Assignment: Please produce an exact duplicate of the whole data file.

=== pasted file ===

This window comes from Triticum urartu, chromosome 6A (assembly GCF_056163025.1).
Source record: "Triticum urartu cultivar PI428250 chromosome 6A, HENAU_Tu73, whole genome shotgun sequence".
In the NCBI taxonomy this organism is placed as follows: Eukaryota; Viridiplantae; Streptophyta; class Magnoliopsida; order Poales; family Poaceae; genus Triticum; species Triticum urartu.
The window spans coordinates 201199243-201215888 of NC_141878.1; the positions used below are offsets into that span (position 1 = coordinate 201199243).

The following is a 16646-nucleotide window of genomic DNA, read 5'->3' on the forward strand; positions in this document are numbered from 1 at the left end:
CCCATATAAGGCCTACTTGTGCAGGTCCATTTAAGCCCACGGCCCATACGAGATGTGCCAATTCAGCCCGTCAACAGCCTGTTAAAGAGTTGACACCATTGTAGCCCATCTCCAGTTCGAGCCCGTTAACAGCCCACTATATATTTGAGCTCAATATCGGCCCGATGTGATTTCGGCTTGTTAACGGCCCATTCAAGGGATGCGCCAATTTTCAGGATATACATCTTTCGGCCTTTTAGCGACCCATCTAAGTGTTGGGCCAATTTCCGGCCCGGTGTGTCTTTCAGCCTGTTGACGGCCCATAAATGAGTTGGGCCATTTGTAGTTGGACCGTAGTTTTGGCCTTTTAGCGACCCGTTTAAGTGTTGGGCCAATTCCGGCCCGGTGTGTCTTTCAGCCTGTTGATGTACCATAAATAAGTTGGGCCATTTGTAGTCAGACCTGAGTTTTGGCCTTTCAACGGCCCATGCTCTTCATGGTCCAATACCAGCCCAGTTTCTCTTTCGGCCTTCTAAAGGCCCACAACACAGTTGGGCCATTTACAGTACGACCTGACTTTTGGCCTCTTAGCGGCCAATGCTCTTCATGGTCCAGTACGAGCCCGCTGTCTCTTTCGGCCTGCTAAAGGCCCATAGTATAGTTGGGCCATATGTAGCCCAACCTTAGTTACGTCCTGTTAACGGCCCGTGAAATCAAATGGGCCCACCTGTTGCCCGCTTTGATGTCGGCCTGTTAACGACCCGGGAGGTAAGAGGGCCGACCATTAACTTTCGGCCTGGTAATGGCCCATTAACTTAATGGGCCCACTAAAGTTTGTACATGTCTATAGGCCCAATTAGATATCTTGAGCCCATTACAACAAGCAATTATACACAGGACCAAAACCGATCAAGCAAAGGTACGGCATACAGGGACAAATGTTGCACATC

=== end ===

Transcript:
This window comes from Triticum urartu, chromosome 6A (assembly GCF_056163025.1).
Source record: "Triticum urartu cultivar PI428250 chromosome 6A, HENAU_Tu73, whole genome shotgun sequence".
In the NCBI taxonomy this organism is placed as follows: Eukaryota; Viridiplantae; Streptophyta; class Magnoliopsida; order Poales; family Poaceae; genus Triticum; species Triticum urartu.
The window spans coordinates 201199243-201215888 of NC_141878.1; the positions used below are offsets into that span (position 1 = coordinate 201199243).

The following is a 16646-nucleotide window of genomic DNA, read 5'->3' on the forward strand; positions in this document are numbered from 1 at the left end:
CCCATATAAGGCCTACTTGTGCAGGTCCATTTAAGCCCACGGCCCATACGAGATGTGCCAATTCAGCCCGTCAACAGCCTGTTAAAGAGTTGACACCATTGTAGCCCATCTCCAGTTCGAGCCCGTTAACAGCCCACTATATATTTGAGCTCAATATCGGCCCGATGTGATTTCGGCTTGTTAACGGCCCATTCAAGGGATGCGCCAATTTTCAGGATATACATCTTTCGGCCTTTTAGCGACCCATCTAAGTGTTGGGCCAATTTCCGGCCCGGTGTGTCTTTCAGCCTGTTGACGGCCCATAAATGAGTTGGGCCATTTGTAGTTGGACCGTAGTTTTGGCCTTTTAGCGACCCGTTTAAGTGTTGGGCCAATTCCGGCCCGGTGTGTCTTTCAGCCTGTTGATGTACCATAAATAAGTTGGGCCATTTGTAGTCAGACCTGAGTTTTGGCCTTTCAACGGCCCATGCTCTTCATGGTCCAATACCAGCCCAGTTTCTCTTTCGGCCTTCTAAAGGCCCACAACACAGTTGGGCCATTTACAGTACGACCTGACTTTTGGCCTCTTAGCGGCCAATGCTCTTCATGGTCCAGTACGAGCCCGCTGTCTCTTTCGGCCTGCTAAAGGCCCATAGTATAGTTGGGCCATATGTAGCCCAACCTTAGTTACGTCCTGTTAACGGCCCGTGAAATCAAATGGGCCCACCTGTTGCCCGCTTTGATGTCGGCCTGTTAACGACCCGGGAGGTAAGAGGGCCGACCATTAACTTTCGGCCTGGTAATGGCCCATTAACTTAATGGGCCCACTAAAGTTTGTACATGTCTATAGGCCCAATTAGATATCTTGAGCCCATTACAACAAGCAATTATACACAGGACCAAAACCGATCAAGCAAAGGTACGGCATACAGGGACAAATGTTGCACATC